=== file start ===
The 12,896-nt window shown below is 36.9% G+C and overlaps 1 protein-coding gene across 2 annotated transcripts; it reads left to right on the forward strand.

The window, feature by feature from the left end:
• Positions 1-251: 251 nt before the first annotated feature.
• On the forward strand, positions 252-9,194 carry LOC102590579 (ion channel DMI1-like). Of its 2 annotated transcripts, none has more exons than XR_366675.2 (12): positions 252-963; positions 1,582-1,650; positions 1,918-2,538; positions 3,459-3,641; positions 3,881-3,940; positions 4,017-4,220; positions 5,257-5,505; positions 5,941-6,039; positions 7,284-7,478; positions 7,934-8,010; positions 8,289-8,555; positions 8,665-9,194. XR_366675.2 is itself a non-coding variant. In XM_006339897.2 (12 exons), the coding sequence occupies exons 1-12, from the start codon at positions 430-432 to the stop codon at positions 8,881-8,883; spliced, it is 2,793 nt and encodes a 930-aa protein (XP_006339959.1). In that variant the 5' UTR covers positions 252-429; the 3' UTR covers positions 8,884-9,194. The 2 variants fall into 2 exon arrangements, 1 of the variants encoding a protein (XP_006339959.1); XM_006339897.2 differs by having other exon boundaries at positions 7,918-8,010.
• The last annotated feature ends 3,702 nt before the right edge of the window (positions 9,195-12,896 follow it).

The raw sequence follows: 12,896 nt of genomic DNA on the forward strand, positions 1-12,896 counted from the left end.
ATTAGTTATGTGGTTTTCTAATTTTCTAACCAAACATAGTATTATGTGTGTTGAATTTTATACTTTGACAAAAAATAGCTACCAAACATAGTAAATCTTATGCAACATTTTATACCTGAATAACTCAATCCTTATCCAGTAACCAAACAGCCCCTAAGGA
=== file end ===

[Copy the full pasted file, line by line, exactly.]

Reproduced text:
The 12,896-nt window shown below is 36.9% G+C and overlaps 1 protein-coding gene across 2 annotated transcripts; it reads left to right on the forward strand.

The window, feature by feature from the left end:
• Positions 1-251: 251 nt before the first annotated feature.
• On the forward strand, positions 252-9,194 carry LOC102590579 (ion channel DMI1-like). Of its 2 annotated transcripts, none has more exons than XR_366675.2 (12): positions 252-963; positions 1,582-1,650; positions 1,918-2,538; positions 3,459-3,641; positions 3,881-3,940; positions 4,017-4,220; positions 5,257-5,505; positions 5,941-6,039; positions 7,284-7,478; positions 7,934-8,010; positions 8,289-8,555; positions 8,665-9,194. XR_366675.2 is itself a non-coding variant. In XM_006339897.2 (12 exons), the coding sequence occupies exons 1-12, from the start codon at positions 430-432 to the stop codon at positions 8,881-8,883; spliced, it is 2,793 nt and encodes a 930-aa protein (XP_006339959.1). In that variant the 5' UTR covers positions 252-429; the 3' UTR covers positions 8,884-9,194. The 2 variants fall into 2 exon arrangements, 1 of the variants encoding a protein (XP_006339959.1); XM_006339897.2 differs by having other exon boundaries at positions 7,918-8,010.
• The last annotated feature ends 3,702 nt before the right edge of the window (positions 9,195-12,896 follow it).

The raw sequence follows: 12,896 nt of genomic DNA on the forward strand, positions 1-12,896 counted from the left end.
ATTAGTTATGTGGTTTTCTAATTTTCTAACCAAACATAGTATTATGTGTGTTGAATTTTATACTTTGACAAAAAATAGCTACCAAACATAGTAAATCTTATGCAACATTTTATACCTGAATAACTCAATCCTTATCCAGTAACCAAACAGCCCCTAAGGA